The Future Of WordPress
The WordPress open-source project is a remarkable success story that has many chapters yet to be written.
Question: What are some of those chapters that users can look forward?
“The present and future of WordPress hold exciting opportunities for everyone, from builders to enterprises.
Explorations for Phase 3 of the WordPress roadmap, which have already begun, are focused on fostering real-time collaboration and streamlining the publishing flows to improve how creators and teams work together within WordPress.
This will help pave the way for the much-anticipated multilingual feature (Phase 4), making WordPress more accessible across different languages.”
How Can Publishers, Bloggers and Search Professionals Get Involved?
The publishing community, including affiliates and search marketers, have specific needs for how websites perform.
But these people are not coders.
Question: How can search marketers, affiliates and other publishers help make WordPress better for their specific requirements?
“Participation in future development is not limited to coding; it involves providing feedback, testing new features, and sharing feedback with the community of contributors.
By actively engaging, every user can have a say in shaping the future of WordPress and ensuring it remains a platform that thrives in the changing digital landscape.
WordPress Belongs To You
The search marketing community, for a long time and even today, experienced frustration from the low core web vitals scores of WordPress sites.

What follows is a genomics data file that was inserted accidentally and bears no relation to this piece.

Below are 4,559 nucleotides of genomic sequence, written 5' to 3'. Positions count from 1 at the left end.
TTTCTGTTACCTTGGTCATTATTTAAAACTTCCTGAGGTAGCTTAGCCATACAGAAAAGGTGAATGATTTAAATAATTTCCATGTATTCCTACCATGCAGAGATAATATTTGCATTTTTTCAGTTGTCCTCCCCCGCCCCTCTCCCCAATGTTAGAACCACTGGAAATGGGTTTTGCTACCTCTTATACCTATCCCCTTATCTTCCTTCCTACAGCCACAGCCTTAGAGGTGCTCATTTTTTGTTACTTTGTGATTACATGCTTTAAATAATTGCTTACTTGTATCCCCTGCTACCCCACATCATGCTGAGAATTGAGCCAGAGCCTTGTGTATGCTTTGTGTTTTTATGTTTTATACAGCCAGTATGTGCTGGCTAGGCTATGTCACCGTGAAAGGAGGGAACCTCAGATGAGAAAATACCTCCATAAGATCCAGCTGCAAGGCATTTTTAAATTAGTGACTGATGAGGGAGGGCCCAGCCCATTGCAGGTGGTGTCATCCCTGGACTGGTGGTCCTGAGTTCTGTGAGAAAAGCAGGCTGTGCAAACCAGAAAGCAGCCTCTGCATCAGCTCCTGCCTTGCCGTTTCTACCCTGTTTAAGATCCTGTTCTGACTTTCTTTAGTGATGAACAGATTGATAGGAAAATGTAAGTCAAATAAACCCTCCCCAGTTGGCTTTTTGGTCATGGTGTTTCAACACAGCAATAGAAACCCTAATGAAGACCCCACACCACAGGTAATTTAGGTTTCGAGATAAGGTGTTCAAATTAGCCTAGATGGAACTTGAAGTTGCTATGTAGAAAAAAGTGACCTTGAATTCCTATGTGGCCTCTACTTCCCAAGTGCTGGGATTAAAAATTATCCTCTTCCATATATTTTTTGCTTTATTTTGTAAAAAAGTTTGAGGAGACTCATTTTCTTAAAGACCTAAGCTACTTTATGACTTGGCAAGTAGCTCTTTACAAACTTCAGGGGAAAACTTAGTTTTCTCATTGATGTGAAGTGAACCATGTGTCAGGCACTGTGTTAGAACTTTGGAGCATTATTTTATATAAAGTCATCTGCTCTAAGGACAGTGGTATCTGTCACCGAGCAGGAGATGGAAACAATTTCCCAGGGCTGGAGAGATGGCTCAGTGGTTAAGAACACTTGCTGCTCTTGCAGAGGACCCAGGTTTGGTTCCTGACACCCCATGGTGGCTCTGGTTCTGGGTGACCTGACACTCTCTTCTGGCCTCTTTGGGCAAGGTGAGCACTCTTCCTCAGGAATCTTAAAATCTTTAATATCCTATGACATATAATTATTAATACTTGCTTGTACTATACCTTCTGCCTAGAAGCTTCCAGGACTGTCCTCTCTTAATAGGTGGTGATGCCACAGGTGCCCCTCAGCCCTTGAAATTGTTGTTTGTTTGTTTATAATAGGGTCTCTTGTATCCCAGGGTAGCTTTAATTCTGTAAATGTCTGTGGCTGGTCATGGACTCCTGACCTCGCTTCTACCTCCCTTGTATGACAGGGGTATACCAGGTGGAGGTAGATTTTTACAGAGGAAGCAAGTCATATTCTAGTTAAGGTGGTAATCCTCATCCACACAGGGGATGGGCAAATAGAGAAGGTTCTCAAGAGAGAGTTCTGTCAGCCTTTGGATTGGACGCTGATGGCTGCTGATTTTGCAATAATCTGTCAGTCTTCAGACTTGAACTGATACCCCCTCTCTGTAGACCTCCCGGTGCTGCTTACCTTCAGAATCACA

I can’t help but think that if SEOs and publishers had participated more in the WP community, core web vitals would have been addressed years earlier.
We can dump on WordPress and point fingers but ultimately, WordPress is all of us who use the CMS, so some of those fingers should rightfully point back at us.
An important takeaway from this interview is that WordPress does not improve in a top-down manner, where SEOs, affiliates and publishers passively wait for improvements to happen.
There are many opportunities that WordPress offers publishers and SEOs to get involved, including testing and offering feedback.
WordCamp is something that all publishers should view as important to their business.
It’s an opportunity to tell the people who make the plugins, the business that host your sites and create the themes, the people who work on the WordPress core what we want to see improved, what features we need right now to make our businesses perform better.
There’s a lot going on at WordPress where publisher and SEO influence is needed.
Check out the WordCamp schedule to see if there’s one near you.
It may help you improve your bottom line.
Logo by WordPress/Featured image by author